CAR T-cell therapy is a type of cancer therapy that uses a patient’s own modified white blood cells to kill cancer cells.
Two CAR T cell therapies are currently available – axicabtagene ciloleucel (Yescarta®) and tisagenlecleucel (Kymriah®).
Yescarta® has been approved by the Food and Drug Administration (FDA) to treat adults with large B-cell non-Hodgkin lymphomas (including diffuse large B-cell lymphoma –DLBCL) whose cancer has returned or has not been fully successfully treated with at least two prior treatment regimens. Lymphoma is a cancer of the body’s immune system. Kymriah® is approved for children and adults up to age 25 with advanced acute lymphoblastic leukemia (cancer of the body’s blood-forming tissues).
The process begins by collecting blood from the patient with cancer. During this process, T cells are separated and removed from the blood and the remaining blood is returned to the body. This procedure is called leukapheresis or apheresis and is similar to the process of giving certain types of blood donations. T cells, which are a type of white blood cell of the immune system, are the body’s primary killing cells. They protect the body by destroying abnormal cells, including cancers.
Sometimes, however, T cells don’t recognize cancer cells or cannot fully destroy all of them in the body. To improve the cancer-killing ability of T cells, the next step is to genetically alter them. This is done in a special laboratory. The altered T cells now have special receptors on their surface. These new receptors, called chimeric antigen receptors (CAR), allow the T cells to better recognize cancer cells, become activated, and kill their target. These altered T cells are now called a chimeric antigen receptor (CAR) T cells. The CAR T cells are then grown in a special laboratory until millions are produced.
Next, the patient receives a brief course of chemotherapy, which improves the chance that the new CAR T cells will be accepted and not attacked by the immune system when returned to the body. Finally, the CAR T cells are delivered back into the patient through an infusion into the patient’s bloodstream. Once in the body, the CAR T cells continue to multiply. The CAR T cells attach to a specific structure, called an antigen (most commonly a protein called CD19), on the surface of the targeted cancer cells. Once attached, the T cells become activated and release toxins that kill the cancer. The CAR T cells remain in the body for a long time after the infusion, helping to fight cancer if it returns and keep the patient in remission.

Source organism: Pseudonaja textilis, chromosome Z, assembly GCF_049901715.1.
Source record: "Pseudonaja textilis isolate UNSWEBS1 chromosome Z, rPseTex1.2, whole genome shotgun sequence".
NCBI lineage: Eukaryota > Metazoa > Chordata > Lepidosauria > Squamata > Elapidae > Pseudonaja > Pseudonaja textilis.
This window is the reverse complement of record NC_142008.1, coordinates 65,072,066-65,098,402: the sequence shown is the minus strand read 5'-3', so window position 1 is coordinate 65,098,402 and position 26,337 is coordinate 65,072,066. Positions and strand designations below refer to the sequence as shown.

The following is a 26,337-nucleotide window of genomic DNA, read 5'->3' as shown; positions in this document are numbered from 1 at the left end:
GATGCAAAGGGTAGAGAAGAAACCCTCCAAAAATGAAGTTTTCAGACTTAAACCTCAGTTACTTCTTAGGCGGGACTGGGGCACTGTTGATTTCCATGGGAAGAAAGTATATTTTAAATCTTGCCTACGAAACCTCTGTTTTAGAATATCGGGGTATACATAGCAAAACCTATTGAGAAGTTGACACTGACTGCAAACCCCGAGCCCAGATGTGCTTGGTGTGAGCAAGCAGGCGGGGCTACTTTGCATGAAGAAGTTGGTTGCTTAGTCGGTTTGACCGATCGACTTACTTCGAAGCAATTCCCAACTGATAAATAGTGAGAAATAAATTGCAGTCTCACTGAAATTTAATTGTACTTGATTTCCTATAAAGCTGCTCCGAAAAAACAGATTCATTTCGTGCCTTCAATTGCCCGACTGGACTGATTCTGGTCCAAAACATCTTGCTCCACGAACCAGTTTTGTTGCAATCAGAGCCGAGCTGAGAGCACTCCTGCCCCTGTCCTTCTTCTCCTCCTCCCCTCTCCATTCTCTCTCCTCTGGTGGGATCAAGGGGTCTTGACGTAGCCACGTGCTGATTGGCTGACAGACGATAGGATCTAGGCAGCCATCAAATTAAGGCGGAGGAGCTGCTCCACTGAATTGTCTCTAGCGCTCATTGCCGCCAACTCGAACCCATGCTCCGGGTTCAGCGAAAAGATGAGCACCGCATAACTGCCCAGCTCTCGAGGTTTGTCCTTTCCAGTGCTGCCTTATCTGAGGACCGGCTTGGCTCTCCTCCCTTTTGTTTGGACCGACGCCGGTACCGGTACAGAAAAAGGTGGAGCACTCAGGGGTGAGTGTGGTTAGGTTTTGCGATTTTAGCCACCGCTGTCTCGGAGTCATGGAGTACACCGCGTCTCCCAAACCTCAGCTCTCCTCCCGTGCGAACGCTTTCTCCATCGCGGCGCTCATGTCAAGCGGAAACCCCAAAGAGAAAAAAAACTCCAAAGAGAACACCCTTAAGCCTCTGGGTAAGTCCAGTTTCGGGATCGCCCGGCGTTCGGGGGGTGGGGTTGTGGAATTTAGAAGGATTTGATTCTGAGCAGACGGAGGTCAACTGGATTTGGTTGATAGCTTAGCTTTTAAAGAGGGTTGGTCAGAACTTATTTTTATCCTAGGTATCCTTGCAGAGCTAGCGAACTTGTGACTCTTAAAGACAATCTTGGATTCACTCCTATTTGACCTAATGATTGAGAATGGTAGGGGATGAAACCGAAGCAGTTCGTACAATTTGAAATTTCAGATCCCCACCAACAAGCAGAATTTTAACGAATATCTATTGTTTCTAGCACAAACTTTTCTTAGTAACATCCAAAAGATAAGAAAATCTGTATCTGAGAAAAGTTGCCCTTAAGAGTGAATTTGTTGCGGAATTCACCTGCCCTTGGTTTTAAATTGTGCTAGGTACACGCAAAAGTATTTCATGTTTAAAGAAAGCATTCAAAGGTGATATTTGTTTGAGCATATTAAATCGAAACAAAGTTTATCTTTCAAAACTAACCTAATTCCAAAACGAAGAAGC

Patients typically need to stay in the hospital one to one and one-half weeks after receiving CAR T-cell therapy. Length of stay depends on many factors including the patient’s response to treatment and the risk for side effects.
The most common side effects seen are:
Fortunately, most of the side effects can be managed with drugs or resolved on their own without the need for treatment. Ask your physician or care team about all the potential side effects. Call your doctor right away if you experience these or any other side effects.
Over 80 percent of patients who received Yescarta® in clinical trials experienced either a complete or partial response. (A complete response means there were no signs of cancer; partial response means there was some reduction in the extent of the cancer.)
Over 80 percent of children and young adults treated with Kymriah® in clinical trials had their cancer go into remission.
Data about the long-term success of these drugs continues to be collected.
Early results of CAR T-cell therapy for treating lymphoma and other blood cancers are highly promising and exciting. Many patients whose blood cancers returned or in whom other standard treatments failed achieved complete success (no signs of cancer) with CAR T-cell therapy. However, to confirm the early success of this therapy, longer term trials that enroll larger numbers of patient are needed. Larger trials will also help further identify the side effects of this therapy and ways to best manage them.
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This information is provided by the Cleveland Clinic and is not intended to replace the medical advice of your doctor or healthcare provider. Please consult your healthcare provider for advice about a specific medical condition. This document was last reviewed on: 06/27/2018